So our Foxglove team has been on leave for a few weeks. Taken holidays and gone fishing. It’s necessary in the world of helping others that we stop to make sure we’re personally and collectively travelling well. And we’ve learned some things.

So here’s our top 3 lessons learned in 2017:


It’s so easy to measure organisational achievement by numbers that measure activity: training sessions conducted, girls in school or business start ups. The discussion becomes all about efficiency. Price per head, expenses as percentage of income etc. etc. But measuring impact means looking at outcomes AND progress. From every angle. Of course, there is a need for numbers but only when applying well considered measurements. What is this number telling us? And add to that stories, feedback from family and community, and a list of achievements or even learnings from failed initiatives.  Together they form a picture of the impact we can collectively celebrate.


Sustainable progress takes time. Don’t over-emphasise endpoint outcomes and miss out on the milestones. Along the way there is so much beauty: a village running a community meeting about girl health and education, a family reforming after addressing long-term issues of domestic violence, a woman reading for the first time, a girl joining her mum in a family ‘business’ and even buying her first plot of land. It’s a tiny parcel, barely an Australian vegetable patch, but she’s overwhelmed at the possibilities. I don’t want to miss the small moments in chasing the big outcomes. From little things, big things grow.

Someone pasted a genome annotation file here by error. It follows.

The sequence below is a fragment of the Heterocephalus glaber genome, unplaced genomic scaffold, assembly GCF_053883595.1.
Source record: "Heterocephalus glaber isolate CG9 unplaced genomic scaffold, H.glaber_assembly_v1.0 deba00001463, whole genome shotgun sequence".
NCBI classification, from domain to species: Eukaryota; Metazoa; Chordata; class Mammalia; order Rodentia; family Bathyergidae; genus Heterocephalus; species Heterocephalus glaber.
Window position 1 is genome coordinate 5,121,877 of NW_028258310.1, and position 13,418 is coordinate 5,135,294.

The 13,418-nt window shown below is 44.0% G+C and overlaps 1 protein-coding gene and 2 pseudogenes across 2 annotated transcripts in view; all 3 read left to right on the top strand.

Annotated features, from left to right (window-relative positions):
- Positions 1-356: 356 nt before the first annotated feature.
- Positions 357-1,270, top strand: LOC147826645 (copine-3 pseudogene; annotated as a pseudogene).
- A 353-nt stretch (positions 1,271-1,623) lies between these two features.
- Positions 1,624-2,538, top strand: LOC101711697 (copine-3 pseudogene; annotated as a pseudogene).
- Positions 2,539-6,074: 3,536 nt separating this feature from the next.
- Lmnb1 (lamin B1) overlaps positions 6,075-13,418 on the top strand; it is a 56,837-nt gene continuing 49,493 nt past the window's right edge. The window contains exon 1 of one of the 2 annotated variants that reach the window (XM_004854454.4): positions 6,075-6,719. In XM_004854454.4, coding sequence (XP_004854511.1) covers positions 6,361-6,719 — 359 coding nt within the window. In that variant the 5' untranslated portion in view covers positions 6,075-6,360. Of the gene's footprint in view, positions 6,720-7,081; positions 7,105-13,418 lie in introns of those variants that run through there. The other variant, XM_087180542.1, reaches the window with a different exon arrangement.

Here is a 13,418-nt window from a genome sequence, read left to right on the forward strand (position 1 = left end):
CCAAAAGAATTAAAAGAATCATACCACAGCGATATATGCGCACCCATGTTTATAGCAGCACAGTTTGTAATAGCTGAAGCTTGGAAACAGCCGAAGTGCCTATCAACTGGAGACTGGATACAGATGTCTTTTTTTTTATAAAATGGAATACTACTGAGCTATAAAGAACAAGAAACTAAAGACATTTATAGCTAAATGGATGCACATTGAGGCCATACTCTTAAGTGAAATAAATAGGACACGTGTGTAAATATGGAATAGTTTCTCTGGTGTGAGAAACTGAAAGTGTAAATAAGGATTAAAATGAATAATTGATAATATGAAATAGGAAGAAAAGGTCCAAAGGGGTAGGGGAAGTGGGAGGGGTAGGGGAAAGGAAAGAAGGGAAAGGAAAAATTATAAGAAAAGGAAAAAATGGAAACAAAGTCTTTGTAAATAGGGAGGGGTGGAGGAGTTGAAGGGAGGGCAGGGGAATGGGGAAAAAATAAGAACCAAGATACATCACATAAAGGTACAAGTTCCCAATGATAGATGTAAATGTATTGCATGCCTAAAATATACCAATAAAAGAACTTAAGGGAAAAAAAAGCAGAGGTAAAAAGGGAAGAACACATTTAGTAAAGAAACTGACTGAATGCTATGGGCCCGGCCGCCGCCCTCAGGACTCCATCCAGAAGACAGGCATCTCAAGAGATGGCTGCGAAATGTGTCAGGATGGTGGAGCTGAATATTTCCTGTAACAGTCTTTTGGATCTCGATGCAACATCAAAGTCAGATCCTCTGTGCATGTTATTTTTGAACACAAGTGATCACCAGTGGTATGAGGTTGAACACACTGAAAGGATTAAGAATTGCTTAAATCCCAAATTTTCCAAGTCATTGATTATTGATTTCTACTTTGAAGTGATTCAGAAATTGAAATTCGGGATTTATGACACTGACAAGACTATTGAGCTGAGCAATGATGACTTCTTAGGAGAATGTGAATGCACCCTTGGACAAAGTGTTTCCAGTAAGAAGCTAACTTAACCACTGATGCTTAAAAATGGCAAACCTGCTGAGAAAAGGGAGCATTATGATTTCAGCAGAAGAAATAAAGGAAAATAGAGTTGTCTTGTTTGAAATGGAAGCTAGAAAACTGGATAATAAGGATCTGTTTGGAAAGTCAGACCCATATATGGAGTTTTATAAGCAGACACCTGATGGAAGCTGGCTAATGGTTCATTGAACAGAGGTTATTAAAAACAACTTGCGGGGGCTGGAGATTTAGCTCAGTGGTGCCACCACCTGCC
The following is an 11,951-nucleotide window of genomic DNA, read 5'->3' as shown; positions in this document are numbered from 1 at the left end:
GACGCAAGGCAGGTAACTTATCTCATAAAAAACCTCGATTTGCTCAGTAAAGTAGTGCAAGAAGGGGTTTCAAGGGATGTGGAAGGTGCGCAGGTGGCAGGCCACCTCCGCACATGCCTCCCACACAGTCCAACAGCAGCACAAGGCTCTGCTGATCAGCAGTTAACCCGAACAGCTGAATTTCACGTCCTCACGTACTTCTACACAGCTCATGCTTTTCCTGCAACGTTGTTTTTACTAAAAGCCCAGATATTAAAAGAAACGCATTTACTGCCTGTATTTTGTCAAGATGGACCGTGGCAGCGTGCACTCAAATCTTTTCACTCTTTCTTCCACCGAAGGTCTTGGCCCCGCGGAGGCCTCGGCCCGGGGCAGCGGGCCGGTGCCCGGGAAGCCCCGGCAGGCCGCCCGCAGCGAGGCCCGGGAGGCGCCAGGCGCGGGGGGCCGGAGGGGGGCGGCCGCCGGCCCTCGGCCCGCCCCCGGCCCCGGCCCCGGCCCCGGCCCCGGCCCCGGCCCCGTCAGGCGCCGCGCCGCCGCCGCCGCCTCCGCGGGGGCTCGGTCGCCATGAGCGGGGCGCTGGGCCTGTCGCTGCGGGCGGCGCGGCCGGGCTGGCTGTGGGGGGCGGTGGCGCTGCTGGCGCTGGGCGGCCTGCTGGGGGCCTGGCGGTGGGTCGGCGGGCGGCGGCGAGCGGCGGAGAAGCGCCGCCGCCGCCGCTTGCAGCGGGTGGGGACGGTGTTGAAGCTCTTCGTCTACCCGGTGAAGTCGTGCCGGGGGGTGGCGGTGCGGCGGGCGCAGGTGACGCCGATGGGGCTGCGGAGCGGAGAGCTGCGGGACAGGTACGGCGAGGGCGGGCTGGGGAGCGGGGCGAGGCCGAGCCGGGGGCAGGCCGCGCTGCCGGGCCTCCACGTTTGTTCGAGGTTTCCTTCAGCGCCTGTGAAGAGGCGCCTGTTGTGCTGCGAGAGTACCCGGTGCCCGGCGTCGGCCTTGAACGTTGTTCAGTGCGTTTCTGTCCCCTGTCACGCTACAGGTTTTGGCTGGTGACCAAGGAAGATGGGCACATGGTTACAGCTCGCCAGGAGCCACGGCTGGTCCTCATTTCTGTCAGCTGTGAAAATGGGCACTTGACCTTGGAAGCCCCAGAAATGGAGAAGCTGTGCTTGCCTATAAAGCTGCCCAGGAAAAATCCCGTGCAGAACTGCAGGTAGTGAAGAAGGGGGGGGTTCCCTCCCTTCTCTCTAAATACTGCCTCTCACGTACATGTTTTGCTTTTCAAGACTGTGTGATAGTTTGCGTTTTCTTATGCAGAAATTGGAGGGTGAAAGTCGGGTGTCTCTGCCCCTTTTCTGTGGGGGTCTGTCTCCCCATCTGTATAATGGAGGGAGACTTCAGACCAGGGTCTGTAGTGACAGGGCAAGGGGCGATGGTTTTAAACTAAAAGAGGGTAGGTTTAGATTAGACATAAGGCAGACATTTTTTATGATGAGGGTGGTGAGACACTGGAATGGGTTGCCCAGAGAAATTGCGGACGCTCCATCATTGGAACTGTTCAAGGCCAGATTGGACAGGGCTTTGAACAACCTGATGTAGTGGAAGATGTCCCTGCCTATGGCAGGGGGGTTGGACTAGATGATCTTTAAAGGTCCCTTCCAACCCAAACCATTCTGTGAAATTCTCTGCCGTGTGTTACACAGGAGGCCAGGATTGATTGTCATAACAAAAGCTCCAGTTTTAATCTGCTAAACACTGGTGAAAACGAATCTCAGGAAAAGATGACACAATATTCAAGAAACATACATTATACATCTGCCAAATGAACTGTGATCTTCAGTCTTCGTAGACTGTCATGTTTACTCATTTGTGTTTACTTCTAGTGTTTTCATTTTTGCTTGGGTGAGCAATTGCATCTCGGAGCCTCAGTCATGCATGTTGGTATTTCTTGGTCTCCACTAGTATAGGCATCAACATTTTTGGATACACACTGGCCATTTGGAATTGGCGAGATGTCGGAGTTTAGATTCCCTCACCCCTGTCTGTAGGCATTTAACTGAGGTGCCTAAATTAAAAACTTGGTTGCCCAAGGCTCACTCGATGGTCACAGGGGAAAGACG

People matter. Every person matters. The direct beneficiaries. Their communities and family members. The Foxglove team. And our donors and supporters. So, the objective is sustainable life change for everyone. When there are so many people in the Foxglove chain, we have to be prepared to slow things down. It’s not my personality but I’m learning like everyone else that I need to discover options that build for the long-term not the quick fix. And that also means working through the challenges in our personal worlds. When we recognise this for ourselves, we give others permission to ‘stop and smell the roses’. Funnily enough, this applies just as much to women in the Developing World. We are all at risk of valuing ourselves according to what we do rather than who we are.

I trust you’ve had a wonderful break. Now I’m ready to get back on the horse. Not galloping wildly. Not meandering without purpose. More of a graceful canter carrying Foxglove towards more opportunities to do good and inspire others. Who knows the lessons we will again learn along the way in 2018!

❤ Kelley